Now I am going to tell Cousin Mildred something she does not know: (...and she knows everything)
What is the origin of the name Siotha?

Jon ThunderChild gives us the answer: “The name ‘Sciotha’ as far as I can tell was mis-spelled by Daniel Boone who visited the Scioto river in Ohio. Scioto was a Shawnee word which is roughly translated ‘deer hair.’ Actual translation is lost in time. The river Scioto was apparently named because there were so many deer and when they shed hair it floated down the river in large amounts. Many people having native backgrounds use this name in it’s different forms. Especially tribes in the south such as Cherokee, Creek, and Choctaw.” "Walk in Beauty"



the Crown Jewels

Our cousin Lillola (Bonnie) Horning of Las Vegas, NV., has in her possession the following Moon heirlooms:

    Many of the Moon heirlooms were destroyed in a fire in the early 1950's. (This is common when you start researching family history.) The following survived the fire: A & A are two cast iron biscuit pans; B is a large tea kettle; C is an flat iron; D & D is a cast iron Dutch Oven. It is possible that one or more of these heirlooms actually crossed the planes in the Archibald wagon train of 1863. When you hold the two biscuit pans, feel how heavy they are, and see how they are cast iron, you just know they came across in the covered wagons!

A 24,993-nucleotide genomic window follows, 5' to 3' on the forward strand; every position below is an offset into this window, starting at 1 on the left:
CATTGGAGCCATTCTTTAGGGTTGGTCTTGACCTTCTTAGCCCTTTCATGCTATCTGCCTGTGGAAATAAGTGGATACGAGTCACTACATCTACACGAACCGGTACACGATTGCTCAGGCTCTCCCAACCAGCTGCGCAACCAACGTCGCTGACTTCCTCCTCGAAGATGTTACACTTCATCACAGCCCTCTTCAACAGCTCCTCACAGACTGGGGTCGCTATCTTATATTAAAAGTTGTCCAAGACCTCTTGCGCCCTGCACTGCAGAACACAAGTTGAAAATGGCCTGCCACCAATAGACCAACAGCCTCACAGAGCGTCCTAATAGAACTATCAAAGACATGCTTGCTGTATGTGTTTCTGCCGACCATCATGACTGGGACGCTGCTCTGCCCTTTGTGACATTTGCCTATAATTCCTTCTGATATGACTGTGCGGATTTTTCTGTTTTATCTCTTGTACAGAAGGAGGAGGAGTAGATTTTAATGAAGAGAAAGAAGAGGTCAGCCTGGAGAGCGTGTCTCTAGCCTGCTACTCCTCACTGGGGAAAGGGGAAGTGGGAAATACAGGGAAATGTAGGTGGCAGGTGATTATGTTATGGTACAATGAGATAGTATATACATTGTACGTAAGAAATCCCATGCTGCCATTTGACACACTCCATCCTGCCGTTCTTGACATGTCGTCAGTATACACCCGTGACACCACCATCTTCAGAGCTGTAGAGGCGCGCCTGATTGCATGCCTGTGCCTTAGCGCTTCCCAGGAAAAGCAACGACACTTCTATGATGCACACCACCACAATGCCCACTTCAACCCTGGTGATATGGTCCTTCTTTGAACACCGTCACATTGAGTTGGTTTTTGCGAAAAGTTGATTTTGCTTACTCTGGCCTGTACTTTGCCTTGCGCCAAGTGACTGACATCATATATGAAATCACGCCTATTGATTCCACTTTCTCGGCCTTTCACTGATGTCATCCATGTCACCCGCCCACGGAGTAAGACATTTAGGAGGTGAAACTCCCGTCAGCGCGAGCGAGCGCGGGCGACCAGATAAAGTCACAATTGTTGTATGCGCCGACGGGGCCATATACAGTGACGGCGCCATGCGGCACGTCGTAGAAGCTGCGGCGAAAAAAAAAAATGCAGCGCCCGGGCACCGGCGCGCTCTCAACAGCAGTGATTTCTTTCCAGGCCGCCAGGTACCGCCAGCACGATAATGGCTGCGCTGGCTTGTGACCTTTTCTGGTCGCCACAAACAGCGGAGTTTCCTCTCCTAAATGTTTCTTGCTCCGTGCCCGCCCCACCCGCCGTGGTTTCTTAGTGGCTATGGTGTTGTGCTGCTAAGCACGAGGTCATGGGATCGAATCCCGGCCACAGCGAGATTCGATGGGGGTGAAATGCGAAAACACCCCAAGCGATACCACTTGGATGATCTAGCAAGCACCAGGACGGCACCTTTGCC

E did not come down through the Moon! 's but has an interesting story. It hangs on Bonnie's wall. It is a 15-inch handmade, old wooden clock, which, as you can see, is backwards. In the 1930's, Ripley's ran an article saying there was only one of these clocks in the world, and it was at the Flat Iron Building in Chicago. They were quickly informed that there was a sister clock, and Ripley's apologized. Somehow, it came into Bonnie's possession. In 1926, the clock was repaired and still runs.

From Aunt Jean who married Clarence Griswold
    Jim, your book arrived today and thanks for sending it. From what little I have read so far you are to be commended on your hard work.
    The pictures of your cousin’s old cast iron items, just a couple of comments. First, I bet they were made by the Griswold Iron Works. Second, the old iron had a handle arrangement that was made of lighter metal and fit down over the top of the heavy Iron. It had a clip arrangement to hold it on and a wood handle across the top to hold onto as you ironed the clothes. Believe it or not, I have used the darn old heavy things. You put them on top of the wood cook stove to heat, had to remove the handle part so the wood wouldn't burn, then pick it up and go to work They were called Sad Irons. (probably because you were sad you had to use them). I have several old Griswold fry pans and Dutch ovens with the Griswold printed on the bottom. I have always said I was related to the Griswold Iron works. They just won't admit it. The Griswold Iron Works is no more. So, any that you find with the name on it is an antique. Just thought you might like to know these little tid bits. Love Jean

Two Wagon Trains
    It was the custom during the Colonial days, and later frontier days, to send a scouting party out ahead to look for new land to settle. This party would consist of one or more of the more capable men in the family group.